H.G. Wells’ book, The War of the Worlds, was an indictment of European colonialism. But throw that off your mind when you go watch Steven Spielberg’s latest CG-fest because it has almost nothing to do with the book.
The movie, unlike the book, which is set in London in the 1800s, is set in the post-9/11 world of New York. Tom Cruise plays the misunderstood deadbeat dad with a heart of gold whose wife has dumped him for a rich guy. His two children, a stereotypical whiny teenager and a little girl who has an affinity for screaming, come to spend a weekend with their father, whose relationship with his children is a distant one. They think that it will be a typical weekend. It all goes well for a while, until the aliens attack. You see, aliens have been watching us for centuries and have apparently planted huge metallic things with tentacles (called Tripods in the movie) in the ground, which are to be activated at a later date by pods which travel through lightning. Outlandish, isn’t it? And on the very same day the children visit their father, they decide to unleash their fury. Buildings get blown up, the road blasts open and the tripods emerge from the ground. Upon their emergence they start to annihilate the humans, who panic and run in fear. (Did I mention that all the cars in the city cease to work due to some unexplained phenomenon?) Tom Cruise decides to gather his children (the teenager whines, the little girl screams) and decides to flee in the only working car in the city. During their journey they have all sorts of crazy adventures. They meet a deranged TV news reporter, watch the city and its surrounding being destroyed by hundreds of tripods, and get shelter from a pedophilic psychopath. And in between all this lies a typical Hollywood plot about the bonding between Tom Cruise and his children, who learn to depend on each other and come close together in the time of crisis. Let me get the puke bucket.
War of the Worlds isn’t a bad movie. It is certainly better than other science fiction movies which are based around the oft-repeated plot of alien invasion. (Read Independence Day). The movie is very intense, with many tense moments and scenes of nail-biting action. Steven Spielberg knows how to make movies, I will give him that. And that shows in War of the Worlds. The movie is filled with vivid images: the immense tripods trampling the city, puny humans getting blasted to smithereens by their laser guns and scores of dead bodies floating in the river. Tom Cruise gives a solid performance and manages to play the role of the deadbeat father who must rise up to the occasion to protect his children very well. But the movie doesn’t feel complete. All we get is scene after scene of Tom Cruise and his children fleeing from one location to another, escaping death on every turn, while the aliens annihilate the human race. You never get a chance to connect with the characters because there is so much going on the screen at every second. In my opinion, the movie is confused. It tries to be both: a look at how a family reacts to a terrible situation and a science fiction movie about the invasion of Earth by strange extraterrestrials. Also the movie tries to squeeze in too much in too little time, often providing inadequate information. It never really explains exactly what the mission of the aliens is or why they decided to plant their minions on Earth. Also the movie also has one of the worst endings I have ever seen. I am not going to spoil it for you, but I am sure that you too will be disappointed at the haphazard conclusion.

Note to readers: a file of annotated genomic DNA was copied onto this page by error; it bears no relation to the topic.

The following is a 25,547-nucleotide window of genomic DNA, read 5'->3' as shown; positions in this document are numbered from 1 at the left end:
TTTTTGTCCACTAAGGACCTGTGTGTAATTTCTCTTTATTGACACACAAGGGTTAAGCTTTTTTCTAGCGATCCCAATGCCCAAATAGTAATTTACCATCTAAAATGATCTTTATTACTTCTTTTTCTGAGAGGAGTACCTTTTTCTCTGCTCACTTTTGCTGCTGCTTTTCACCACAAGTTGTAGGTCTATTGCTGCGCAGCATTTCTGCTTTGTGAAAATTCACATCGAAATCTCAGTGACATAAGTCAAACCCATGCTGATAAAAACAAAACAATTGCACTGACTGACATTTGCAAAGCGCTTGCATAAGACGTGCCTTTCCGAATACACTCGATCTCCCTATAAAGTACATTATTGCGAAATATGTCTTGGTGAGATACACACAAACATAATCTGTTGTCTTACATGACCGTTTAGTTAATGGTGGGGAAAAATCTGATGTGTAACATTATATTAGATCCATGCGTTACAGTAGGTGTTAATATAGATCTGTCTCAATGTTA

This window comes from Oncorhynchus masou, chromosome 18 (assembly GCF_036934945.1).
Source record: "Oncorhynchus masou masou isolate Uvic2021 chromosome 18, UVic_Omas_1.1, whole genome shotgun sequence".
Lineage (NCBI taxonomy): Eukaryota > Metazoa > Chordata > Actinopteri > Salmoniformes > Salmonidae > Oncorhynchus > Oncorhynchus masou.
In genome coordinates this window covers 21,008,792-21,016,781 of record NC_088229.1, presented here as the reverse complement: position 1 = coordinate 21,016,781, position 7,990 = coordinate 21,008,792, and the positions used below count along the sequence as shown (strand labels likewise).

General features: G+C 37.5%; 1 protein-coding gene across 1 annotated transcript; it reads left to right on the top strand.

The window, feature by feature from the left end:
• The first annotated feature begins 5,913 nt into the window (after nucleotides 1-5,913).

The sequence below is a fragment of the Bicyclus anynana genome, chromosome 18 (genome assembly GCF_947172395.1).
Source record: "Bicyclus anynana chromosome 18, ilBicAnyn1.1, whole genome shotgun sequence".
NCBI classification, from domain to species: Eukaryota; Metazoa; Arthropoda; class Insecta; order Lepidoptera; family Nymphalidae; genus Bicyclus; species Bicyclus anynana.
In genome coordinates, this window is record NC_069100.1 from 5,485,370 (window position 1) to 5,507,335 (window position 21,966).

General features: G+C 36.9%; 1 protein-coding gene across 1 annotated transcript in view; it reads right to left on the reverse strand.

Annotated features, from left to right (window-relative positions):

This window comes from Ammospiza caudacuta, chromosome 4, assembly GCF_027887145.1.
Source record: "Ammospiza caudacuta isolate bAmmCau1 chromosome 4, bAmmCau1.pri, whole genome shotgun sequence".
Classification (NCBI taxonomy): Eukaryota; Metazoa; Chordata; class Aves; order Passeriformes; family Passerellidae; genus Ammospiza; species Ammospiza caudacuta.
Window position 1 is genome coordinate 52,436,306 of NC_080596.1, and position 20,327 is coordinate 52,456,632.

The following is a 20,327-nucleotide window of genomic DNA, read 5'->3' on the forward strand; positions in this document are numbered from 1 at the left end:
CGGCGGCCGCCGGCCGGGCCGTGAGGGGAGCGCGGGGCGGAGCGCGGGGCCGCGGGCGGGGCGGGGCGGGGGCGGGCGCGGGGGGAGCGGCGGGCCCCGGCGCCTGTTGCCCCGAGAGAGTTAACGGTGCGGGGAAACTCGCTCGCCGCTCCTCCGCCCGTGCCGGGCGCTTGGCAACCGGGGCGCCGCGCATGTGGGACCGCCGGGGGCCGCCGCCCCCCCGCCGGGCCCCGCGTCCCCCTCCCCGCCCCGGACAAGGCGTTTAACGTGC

The only reason I would want to go watch War of the Worlds in theaters is that the tripods would look cooler on the giant screen than on a television set. Plus, you never need a reason to get your ass off the computer and go outside.Powered by Sidelines